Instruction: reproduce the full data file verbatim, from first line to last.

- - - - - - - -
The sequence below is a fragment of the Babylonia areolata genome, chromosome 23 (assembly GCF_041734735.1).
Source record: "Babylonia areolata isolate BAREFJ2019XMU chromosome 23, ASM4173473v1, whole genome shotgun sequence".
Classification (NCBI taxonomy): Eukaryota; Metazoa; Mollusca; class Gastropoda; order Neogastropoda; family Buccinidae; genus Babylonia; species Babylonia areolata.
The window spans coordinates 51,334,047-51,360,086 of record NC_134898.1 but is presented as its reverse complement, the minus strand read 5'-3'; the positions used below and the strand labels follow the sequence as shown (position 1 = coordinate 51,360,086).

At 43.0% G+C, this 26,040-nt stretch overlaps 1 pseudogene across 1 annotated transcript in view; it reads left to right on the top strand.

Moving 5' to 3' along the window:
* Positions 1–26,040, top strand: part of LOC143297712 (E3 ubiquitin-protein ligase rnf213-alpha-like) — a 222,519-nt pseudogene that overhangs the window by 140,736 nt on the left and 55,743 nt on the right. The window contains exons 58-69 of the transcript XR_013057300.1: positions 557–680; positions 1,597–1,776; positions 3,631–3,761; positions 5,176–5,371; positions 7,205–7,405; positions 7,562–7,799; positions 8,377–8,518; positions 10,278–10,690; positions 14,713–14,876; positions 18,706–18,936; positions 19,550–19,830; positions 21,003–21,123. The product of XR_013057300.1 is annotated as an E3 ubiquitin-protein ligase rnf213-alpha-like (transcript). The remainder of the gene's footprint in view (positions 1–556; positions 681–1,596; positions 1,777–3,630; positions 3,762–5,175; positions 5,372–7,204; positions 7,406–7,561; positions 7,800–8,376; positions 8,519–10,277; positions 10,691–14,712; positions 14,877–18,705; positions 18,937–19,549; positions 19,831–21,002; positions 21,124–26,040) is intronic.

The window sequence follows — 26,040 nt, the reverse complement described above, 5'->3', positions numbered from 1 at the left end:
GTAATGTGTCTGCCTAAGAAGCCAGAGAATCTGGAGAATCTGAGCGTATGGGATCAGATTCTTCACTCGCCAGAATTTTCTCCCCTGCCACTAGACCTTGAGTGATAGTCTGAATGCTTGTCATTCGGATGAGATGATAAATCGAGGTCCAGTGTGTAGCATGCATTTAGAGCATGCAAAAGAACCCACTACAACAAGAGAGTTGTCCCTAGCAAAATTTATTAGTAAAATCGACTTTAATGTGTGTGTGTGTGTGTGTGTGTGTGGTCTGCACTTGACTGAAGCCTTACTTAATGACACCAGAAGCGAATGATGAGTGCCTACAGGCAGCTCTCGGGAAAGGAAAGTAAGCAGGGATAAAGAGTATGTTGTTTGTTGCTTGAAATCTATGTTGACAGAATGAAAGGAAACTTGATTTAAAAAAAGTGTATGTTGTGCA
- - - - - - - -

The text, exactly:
The sequence below is a fragment of the Babylonia areolata genome, chromosome 23 (assembly GCF_041734735.1).
Source record: "Babylonia areolata isolate BAREFJ2019XMU chromosome 23, ASM4173473v1, whole genome shotgun sequence".
Classification (NCBI taxonomy): Eukaryota; Metazoa; Mollusca; class Gastropoda; order Neogastropoda; family Buccinidae; genus Babylonia; species Babylonia areolata.
The window spans coordinates 51,334,047-51,360,086 of record NC_134898.1 but is presented as its reverse complement, the minus strand read 5'-3'; the positions used below and the strand labels follow the sequence as shown (position 1 = coordinate 51,360,086).

At 43.0% G+C, this 26,040-nt stretch overlaps 1 pseudogene across 1 annotated transcript in view; it reads left to right on the top strand.

Moving 5' to 3' along the window:
* Positions 1–26,040, top strand: part of LOC143297712 (E3 ubiquitin-protein ligase rnf213-alpha-like) — a 222,519-nt pseudogene that overhangs the window by 140,736 nt on the left and 55,743 nt on the right. The window contains exons 58-69 of the transcript XR_013057300.1: positions 557–680; positions 1,597–1,776; positions 3,631–3,761; positions 5,176–5,371; positions 7,205–7,405; positions 7,562–7,799; positions 8,377–8,518; positions 10,278–10,690; positions 14,713–14,876; positions 18,706–18,936; positions 19,550–19,830; positions 21,003–21,123. The product of XR_013057300.1 is annotated as an E3 ubiquitin-protein ligase rnf213-alpha-like (transcript). The remainder of the gene's footprint in view (positions 1–556; positions 681–1,596; positions 1,777–3,630; positions 3,762–5,175; positions 5,372–7,204; positions 7,406–7,561; positions 7,800–8,376; positions 8,519–10,277; positions 10,691–14,712; positions 14,877–18,705; positions 18,937–19,549; positions 19,831–21,002; positions 21,124–26,040) is intronic.

The window sequence follows — 26,040 nt, the reverse complement described above, 5'->3', positions numbered from 1 at the left end:
GTAATGTGTCTGCCTAAGAAGCCAGAGAATCTGGAGAATCTGAGCGTATGGGATCAGATTCTTCACTCGCCAGAATTTTCTCCCCTGCCACTAGACCTTGAGTGATAGTCTGAATGCTTGTCATTCGGATGAGATGATAAATCGAGGTCCAGTGTGTAGCATGCATTTAGAGCATGCAAAAGAACCCACTACAACAAGAGAGTTGTCCCTAGCAAAATTTATTAGTAAAATCGACTTTAATGTGTGTGTGTGTGTGTGTGTGTGTGGTCTGCACTTGACTGAAGCCTTACTTAATGACACCAGAAGCGAATGATGAGTGCCTACAGGCAGCTCTCGGGAAAGGAAAGTAAGCAGGGATAAAGAGTATGTTGTTTGTTGCTTGAAATCTATGTTGACAGAATGAAAGGAAACTTGATTTAAAAAAAGTGTATGTTGTGCA